But staying in bed just that extra bit longer might actually be doing you more harm than good.
Deciding to snooze tells your brain to signal for hormones to be released which would usually send you into a deep sleep…when all you’re actually getting is a five-minute kip, according to experts at Sleep Clinic Services.
"Sleep inertia" – that groggy feeling you often get when you’ve slept in for hours.
"The start of the sleep cycle is not a good time for being jolted awake by your alarm again," experts at the Sleep Clinic Services said.
"In fact, you’ll end up feeling like you’ve had a really bad night’s sleep.
"Even though you slept like a baby.
"Not only that but when you hit the snooze button your body and brain get confused.
"After being jolted awake you’re now telling them that it’s time to go back to sleep.
The start of the sleep cycle is not a good time for being jolted awake by your alarm again. In fact, you’ll end up feeling like you’ve had a really bad night’s sleep
"And, if this goes on for two or more snooze button hits that confusion increases."
They recommend that you set your alarm for ten minutes later than you normally would, rather than wake up to go back to sleep again.
If you interrupt your sleep towards the end of your sleep cycle (with a snooze button), that sleep inertia tends to last for up to 30 minutes as your brain tries to go through the waking up process.
But research has shown that waking up during the early or deep sleep stage can make that grogginess last for up to four hours.
In other words, hitting your snooze button repeatedly can make you feel really tired.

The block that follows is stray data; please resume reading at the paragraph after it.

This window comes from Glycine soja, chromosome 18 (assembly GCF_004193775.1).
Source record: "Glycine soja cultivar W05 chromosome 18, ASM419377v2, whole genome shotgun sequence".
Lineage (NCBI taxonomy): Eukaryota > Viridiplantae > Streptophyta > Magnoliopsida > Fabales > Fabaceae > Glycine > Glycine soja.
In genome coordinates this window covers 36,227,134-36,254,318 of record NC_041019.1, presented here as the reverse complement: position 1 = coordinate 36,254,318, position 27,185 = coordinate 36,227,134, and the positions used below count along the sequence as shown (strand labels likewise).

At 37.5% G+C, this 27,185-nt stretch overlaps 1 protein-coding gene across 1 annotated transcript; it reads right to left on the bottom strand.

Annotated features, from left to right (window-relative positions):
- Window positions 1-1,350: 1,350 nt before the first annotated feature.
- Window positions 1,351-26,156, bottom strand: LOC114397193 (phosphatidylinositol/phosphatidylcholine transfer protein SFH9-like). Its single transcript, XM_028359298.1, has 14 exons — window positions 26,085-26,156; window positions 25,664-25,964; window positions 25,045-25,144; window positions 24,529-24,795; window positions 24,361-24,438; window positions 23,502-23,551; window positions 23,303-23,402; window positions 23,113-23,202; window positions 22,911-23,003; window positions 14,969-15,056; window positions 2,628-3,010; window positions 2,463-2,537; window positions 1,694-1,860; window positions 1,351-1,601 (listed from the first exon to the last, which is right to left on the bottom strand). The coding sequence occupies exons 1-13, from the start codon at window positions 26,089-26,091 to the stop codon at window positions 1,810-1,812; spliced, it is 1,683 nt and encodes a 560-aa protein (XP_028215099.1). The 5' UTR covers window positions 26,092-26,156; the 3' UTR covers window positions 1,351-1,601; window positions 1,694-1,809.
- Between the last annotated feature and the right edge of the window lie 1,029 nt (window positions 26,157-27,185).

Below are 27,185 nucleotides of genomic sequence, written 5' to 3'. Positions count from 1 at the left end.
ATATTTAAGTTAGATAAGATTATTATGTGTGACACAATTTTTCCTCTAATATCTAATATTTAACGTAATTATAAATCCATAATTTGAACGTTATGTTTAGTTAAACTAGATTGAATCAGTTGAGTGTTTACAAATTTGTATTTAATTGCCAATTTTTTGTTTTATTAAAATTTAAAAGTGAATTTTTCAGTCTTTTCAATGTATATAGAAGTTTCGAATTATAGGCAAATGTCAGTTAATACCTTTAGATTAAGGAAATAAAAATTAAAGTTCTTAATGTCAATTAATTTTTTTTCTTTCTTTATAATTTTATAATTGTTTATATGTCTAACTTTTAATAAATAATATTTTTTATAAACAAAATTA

In order to wake up feeling refreshed and raring to go, you’ve got to get up as soon as your alarm goes off.
Snoozing – like blue-light technology, night shifts and needy kids – stops us from listening to our logical body clocks.
In an ideal world, you’d just go to sleep when you felt tired and you’d get up when you naturally woke up.
For most of us, that’s not a reality.
But setting yourself strict timings for sleeping and waking could help to set a natural rhythm.
How to stop hitting the snooze button
1. Keep your alarm on the other side of the room
If you’ve got to actually get out of bed to turn it off, it’s much less likely that you’re going to get back into it.
2. Set a proper bedtime routine in place
You want to start winding down at least an hour before you intend to actually go to sleep.
By giving yourself an hour without any technology, for example, you’ll start to produce the sleep hormone melatonin, which is often disrupted by the blue light given out by phones, laptops and tablets.
3. Get yourself a SAD lamp
If alarms don’t work for you, you can get body clock alarms (like a Lumie) which wake you up more naturally by filling your room with wake-up light – making you feel more awake when you get up.
They can also be set to nighttime mode, which will fill your bedroom with slowly darkening amber light, prompting you to fall asleep.
4. Check your iron levels
Anaemia and low iron levels can actually cause insomnia.
Low iron can also cause things like body cramp and RLS (restless leg syndrome – where you trash around like a dog dreaming of chasing a cat), and both of those can lead to interrupted sleep.
Vitamin C-rich foods can help with the absorption of iron, while lead red meat, fish and chicken are rich in the mineral.
Vegans and vegetarians might want to consider taking iron supplements as it’s not a mineral that’s found in many plant-based foods.
5. See your doctor
If you’re really struggling to sleep and wake up, then it might be worth checking in with your GP.
It’s thought that around 1.5 million people in the UK suffer from some kind of sleeping problem, and disorders seem to be becoming increasingly common.
They can have a real effect on your health, so it’s worth checking out.
Last week we revealed 12 tips for staying cool in bed during the heatwave.
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